I think they created some failure points with the breakdown style, and collapsible pistol grip, but having fired the weapons, it is a decent step forward.
Can you elaborate on the potential failure points? What could/should be done differently to make it better? This thread has caught my interest because this seems to be a really good way of carrying a 5.56mm carbine with a 16" barrel in a small, inconspicuous day pack. Separating the upper and lower receivers on a normal carbine leaves you with a pretty long upper unless you go with a 10.5" or 11.5" barrel. Sure, you could find a bigger day pack but that kind of defeats the purpose of blending into an urban environment.
I assume the USAF is using a standard M-4 barrel? Is that correct? What kind of railed hand guard is the Air Force using?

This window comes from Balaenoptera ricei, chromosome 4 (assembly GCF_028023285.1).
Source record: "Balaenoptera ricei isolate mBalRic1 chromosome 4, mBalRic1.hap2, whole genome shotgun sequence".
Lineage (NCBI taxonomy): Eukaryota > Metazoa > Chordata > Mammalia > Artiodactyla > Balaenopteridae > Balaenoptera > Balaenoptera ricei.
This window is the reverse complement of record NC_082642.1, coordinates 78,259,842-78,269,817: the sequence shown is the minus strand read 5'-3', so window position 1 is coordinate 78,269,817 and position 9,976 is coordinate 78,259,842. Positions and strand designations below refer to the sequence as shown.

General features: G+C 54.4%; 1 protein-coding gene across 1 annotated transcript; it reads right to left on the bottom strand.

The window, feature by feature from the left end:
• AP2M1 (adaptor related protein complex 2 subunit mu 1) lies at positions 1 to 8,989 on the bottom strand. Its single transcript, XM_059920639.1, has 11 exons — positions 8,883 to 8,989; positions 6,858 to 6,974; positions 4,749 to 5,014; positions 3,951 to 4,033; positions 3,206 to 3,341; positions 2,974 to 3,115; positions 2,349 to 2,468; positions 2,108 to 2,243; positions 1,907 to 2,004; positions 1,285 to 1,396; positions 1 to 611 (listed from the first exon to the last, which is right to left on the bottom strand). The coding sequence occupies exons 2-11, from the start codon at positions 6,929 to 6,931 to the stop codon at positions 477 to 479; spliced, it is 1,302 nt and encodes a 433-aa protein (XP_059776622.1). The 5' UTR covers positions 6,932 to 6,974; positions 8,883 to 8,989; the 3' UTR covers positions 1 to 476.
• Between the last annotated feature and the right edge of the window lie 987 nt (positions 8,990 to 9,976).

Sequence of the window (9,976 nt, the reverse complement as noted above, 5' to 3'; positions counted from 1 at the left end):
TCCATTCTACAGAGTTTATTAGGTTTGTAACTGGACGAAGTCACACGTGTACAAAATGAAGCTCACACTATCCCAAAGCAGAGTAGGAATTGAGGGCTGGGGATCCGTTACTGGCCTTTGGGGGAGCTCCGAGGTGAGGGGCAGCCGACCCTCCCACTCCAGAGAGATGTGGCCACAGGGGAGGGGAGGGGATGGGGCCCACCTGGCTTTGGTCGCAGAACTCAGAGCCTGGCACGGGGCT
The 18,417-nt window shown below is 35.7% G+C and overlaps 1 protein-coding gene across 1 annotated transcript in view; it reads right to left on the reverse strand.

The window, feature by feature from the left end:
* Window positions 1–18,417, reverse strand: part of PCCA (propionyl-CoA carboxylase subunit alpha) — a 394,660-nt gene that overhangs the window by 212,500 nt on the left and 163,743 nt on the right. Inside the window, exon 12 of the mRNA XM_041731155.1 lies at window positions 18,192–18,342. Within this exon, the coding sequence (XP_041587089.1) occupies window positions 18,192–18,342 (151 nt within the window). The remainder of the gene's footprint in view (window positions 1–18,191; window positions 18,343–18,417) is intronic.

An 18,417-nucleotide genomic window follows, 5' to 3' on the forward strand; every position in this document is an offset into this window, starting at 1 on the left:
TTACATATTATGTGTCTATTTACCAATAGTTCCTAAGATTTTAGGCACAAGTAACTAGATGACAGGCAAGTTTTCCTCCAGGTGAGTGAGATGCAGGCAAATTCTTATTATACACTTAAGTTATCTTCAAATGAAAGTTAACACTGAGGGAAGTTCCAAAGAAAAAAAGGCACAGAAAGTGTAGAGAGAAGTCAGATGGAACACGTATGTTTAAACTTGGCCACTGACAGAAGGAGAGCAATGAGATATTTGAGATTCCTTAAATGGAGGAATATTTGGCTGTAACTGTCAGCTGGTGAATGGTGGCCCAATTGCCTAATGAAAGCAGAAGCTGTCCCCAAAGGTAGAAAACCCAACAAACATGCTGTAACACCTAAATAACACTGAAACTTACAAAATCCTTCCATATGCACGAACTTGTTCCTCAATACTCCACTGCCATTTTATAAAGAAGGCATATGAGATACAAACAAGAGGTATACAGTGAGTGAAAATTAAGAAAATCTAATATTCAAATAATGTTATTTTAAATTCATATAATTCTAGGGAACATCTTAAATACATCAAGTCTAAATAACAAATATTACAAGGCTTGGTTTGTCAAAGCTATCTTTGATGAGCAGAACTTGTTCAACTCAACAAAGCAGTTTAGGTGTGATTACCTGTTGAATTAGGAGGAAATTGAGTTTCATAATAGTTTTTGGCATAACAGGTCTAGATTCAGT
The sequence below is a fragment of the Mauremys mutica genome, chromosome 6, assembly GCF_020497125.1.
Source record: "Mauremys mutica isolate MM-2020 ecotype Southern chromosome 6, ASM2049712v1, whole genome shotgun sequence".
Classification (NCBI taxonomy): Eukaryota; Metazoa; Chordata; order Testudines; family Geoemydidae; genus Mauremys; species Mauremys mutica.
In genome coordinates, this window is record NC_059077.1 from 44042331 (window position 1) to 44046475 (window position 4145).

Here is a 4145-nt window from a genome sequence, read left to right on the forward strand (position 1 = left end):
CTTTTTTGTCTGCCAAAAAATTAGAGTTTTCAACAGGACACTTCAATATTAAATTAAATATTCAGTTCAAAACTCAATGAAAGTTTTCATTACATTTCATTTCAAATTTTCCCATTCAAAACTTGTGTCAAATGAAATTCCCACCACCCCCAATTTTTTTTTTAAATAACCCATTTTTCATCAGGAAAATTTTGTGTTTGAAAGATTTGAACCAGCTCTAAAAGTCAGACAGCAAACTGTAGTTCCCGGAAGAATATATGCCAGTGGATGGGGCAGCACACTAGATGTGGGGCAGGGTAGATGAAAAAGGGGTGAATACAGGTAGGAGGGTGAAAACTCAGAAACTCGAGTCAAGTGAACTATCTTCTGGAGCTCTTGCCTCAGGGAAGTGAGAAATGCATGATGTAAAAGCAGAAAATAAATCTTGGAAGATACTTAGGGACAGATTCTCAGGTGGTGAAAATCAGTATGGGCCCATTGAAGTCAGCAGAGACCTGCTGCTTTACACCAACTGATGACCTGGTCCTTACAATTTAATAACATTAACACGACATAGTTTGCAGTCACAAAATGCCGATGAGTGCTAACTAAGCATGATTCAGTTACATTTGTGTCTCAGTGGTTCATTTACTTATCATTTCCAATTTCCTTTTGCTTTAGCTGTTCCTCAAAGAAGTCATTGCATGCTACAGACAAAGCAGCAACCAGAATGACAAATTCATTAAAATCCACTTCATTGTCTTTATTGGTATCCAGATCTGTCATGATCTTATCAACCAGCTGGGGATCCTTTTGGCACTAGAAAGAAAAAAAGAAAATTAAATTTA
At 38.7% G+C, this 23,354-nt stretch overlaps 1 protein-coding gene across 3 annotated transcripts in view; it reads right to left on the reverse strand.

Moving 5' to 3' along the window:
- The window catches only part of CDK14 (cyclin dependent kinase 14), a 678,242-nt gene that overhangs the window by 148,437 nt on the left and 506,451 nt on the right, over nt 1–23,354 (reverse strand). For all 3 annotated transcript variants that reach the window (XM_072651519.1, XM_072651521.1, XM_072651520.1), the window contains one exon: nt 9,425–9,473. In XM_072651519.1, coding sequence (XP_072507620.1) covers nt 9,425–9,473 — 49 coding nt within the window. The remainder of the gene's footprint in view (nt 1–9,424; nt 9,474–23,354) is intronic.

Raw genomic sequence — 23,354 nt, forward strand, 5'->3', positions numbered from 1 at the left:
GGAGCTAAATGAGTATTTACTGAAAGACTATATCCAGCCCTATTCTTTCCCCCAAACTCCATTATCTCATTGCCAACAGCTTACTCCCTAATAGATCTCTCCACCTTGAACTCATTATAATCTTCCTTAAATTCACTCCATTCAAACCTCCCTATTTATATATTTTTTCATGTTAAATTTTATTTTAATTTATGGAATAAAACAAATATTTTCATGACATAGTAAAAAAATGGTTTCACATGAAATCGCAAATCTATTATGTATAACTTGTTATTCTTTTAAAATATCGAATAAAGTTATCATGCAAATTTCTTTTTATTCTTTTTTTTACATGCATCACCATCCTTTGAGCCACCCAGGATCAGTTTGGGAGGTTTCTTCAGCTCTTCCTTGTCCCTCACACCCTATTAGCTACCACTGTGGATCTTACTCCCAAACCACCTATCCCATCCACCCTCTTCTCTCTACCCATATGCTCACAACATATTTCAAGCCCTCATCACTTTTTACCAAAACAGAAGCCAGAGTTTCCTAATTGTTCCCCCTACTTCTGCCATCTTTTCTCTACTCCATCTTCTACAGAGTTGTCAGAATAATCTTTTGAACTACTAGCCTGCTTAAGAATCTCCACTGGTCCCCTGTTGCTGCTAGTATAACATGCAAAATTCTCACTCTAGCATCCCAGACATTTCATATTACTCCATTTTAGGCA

(EDIT: I spoke to a nice gentleman at the company named Mike. He tells me the USAF purchased BCM 12.5" barrels for their builds. The rail is from Midwest Industries, a G3 10.5" M-Lok. He cautioned me that the tube diameter on rails cannot exceed 2" or else the locking latches won't close properly. The QRB system itself adds another 1.4" of overall length to the hand guard. They've sold 3000 units to the USAF so far and about 1000 to civilians.)
The new BRN-180S shorty upper with a 10.5" barrel can be installed on an AR lower with a side folding non-NFA SIG MCX pistol brace. It also makes for a pretty convenient package. Take a look:
Overall length of the BRN-180s in the video link is 21" with the stock folded according to Paul Levy himself.
The longest length of the USAF rifle taken apart is probably around 15" and that would be for the upper and lower receiver with the stock collapsed. The detached barrel assembly is a 12.5" BCM barrel with an A2 muzzle device so add another 1.2" or so.
That is why the takedown rifle fits in the pilot's ejection seat bag that is only 16" long.)